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Nexus for Exoplanet System Science

The Nexus for Exoplanet System Science (NExSS) initiative is a National Aeronautics and Space Administration (NASA) virtual institute designed to foster interdisciplinary collaboration in the search for life on exoplanets. Led by the Ames Research Center, the NASA Exoplanet Science Institute, and the Goddard Institute for Space Studies, NExSS will help organize the search for life on exoplanets from participating research teams and acquire new knowledge about exoplanets and extrasolar planetary systems.[2][3][4]

Nexus for Exoplanet System Science
NExSS poster
Abbreviation NExSS
Formation 2015
Legal status Active
Purpose To search for life beyond the Solar System
Parent organization
US$10–12 million[1]
Website NASA Ames Research Center



In 1995, astronomers using ground-based observatories discovered 51 Pegasi b, the first exoplanet orbiting a Sun-like star.[5] NASA launched the Kepler space telescope in 2009 to search for Earth-size exoplanets. By 2015, they had confirmed more than a thousand exoplanets,[note 1] while several thousand additional candidates awaited confirmation.[7]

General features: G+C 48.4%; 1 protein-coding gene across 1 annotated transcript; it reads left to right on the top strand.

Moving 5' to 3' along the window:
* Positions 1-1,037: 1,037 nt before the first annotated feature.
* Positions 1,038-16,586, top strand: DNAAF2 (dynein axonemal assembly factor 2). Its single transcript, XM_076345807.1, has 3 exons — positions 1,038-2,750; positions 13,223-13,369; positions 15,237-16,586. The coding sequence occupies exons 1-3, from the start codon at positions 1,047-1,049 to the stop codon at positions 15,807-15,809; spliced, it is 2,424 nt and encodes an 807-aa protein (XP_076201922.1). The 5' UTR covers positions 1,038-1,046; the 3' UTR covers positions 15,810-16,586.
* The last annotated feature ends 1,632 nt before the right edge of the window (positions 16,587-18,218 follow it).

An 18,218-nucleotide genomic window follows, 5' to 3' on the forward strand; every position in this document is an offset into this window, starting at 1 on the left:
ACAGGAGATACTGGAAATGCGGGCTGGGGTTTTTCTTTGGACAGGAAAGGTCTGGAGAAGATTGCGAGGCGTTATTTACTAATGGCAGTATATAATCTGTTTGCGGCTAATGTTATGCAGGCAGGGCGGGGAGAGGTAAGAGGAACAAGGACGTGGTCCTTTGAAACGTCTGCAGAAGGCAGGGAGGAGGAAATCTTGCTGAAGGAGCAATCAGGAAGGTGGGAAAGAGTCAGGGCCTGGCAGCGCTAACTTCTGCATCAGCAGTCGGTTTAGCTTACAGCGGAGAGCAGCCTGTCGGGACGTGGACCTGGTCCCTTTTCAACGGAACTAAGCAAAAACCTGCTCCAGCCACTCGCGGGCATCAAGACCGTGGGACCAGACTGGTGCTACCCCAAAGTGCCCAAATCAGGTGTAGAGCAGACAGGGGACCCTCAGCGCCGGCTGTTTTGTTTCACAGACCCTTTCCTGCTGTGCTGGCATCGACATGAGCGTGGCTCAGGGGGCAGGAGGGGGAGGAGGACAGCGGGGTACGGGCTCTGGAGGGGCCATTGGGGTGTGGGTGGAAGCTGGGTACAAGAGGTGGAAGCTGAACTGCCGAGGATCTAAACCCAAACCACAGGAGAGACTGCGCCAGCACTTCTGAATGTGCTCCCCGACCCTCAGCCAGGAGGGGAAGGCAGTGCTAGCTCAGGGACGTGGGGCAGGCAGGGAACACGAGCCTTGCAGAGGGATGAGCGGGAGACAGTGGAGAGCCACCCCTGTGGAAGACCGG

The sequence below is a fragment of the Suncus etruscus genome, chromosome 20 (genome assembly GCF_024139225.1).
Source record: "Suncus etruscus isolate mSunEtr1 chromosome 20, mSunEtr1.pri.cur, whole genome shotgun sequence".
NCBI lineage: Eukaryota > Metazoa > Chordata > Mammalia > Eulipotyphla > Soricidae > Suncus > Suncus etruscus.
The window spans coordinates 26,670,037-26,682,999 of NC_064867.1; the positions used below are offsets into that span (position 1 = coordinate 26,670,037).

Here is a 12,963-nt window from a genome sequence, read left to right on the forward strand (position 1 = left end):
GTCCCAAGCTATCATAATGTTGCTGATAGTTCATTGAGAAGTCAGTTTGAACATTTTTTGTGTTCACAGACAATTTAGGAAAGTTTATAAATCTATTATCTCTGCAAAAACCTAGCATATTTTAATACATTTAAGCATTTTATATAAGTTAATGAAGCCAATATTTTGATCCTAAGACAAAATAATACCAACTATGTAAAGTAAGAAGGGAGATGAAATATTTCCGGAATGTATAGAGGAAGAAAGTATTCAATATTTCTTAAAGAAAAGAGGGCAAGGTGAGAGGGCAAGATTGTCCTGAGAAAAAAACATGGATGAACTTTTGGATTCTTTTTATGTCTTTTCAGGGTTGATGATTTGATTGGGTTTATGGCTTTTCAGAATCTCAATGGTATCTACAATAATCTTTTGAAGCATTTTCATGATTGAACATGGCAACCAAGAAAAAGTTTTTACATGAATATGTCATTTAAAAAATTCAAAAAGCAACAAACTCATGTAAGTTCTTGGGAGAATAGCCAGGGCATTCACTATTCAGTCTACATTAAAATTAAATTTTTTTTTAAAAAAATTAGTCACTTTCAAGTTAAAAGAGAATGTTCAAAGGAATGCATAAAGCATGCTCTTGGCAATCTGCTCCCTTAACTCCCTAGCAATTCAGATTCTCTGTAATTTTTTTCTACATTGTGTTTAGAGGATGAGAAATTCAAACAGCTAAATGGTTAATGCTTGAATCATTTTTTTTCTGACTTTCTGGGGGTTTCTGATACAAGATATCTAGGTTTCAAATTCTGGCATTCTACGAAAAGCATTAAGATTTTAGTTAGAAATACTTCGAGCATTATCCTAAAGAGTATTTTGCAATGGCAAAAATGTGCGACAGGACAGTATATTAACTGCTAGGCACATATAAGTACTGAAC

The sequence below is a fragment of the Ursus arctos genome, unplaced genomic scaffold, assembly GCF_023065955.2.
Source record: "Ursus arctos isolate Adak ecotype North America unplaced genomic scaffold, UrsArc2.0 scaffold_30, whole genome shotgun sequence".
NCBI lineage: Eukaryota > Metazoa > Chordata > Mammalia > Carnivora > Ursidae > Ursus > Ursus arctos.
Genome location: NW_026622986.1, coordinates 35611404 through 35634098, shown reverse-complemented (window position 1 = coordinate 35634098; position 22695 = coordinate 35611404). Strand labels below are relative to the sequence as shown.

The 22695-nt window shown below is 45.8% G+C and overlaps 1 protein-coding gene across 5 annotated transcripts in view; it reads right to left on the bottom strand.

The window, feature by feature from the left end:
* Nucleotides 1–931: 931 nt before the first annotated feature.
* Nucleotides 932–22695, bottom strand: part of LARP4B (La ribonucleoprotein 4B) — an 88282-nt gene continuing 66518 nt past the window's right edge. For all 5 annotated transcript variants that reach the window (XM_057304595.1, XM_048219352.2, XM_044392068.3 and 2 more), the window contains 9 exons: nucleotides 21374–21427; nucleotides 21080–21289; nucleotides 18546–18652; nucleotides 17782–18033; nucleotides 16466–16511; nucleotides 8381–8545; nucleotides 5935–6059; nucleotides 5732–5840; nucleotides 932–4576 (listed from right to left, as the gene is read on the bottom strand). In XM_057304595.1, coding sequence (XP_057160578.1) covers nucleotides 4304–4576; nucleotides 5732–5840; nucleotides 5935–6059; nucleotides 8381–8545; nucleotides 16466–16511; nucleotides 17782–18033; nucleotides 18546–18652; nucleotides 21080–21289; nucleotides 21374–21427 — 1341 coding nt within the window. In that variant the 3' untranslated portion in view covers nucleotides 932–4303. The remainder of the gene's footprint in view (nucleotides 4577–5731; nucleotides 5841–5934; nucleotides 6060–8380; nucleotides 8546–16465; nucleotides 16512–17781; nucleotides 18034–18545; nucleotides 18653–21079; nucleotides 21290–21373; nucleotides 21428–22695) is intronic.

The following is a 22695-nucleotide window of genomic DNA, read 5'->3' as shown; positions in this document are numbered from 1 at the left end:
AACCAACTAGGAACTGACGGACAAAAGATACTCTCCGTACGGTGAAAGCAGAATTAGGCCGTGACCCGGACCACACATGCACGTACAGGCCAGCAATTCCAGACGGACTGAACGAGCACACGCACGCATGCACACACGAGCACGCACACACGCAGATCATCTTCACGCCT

To help coordinate efforts to sift through and understand the data, NASA needed a way for researchers to collaborate across disciplines. The success of the Virtual Planetary Laboratory research network at the University of Washington led Mary A. Voytek, director of the NASA Astrobiology Program, to model its structure and create the Nexus for Exoplanet System Science (NExSS) initiative.[1][8] Leaders from three NASA research centers will run the program: Natalie Batalha of NASA's Ames Research Center, Dawn Gelino of the NASA Exoplanet Science Institute, and Anthony Del Genio of NASA's Goddard Institute for Space Studies.[9]


Functioning as a virtual institute, NExSS is currently composed of sixteen interdisciplinary science teams from ten universities, three NASA centers and two research institutes, who will work together to search for habitable exoplanets that can support life.[10] The US teams were initially selected from a total of about 200 proposals; however, the coalition is expected to expand nationally and internationally as the project gets underway.[11] Teams will also work with amateur citizen scientists who will have the ability to access the public Kepler data and search for exoplanets.[9]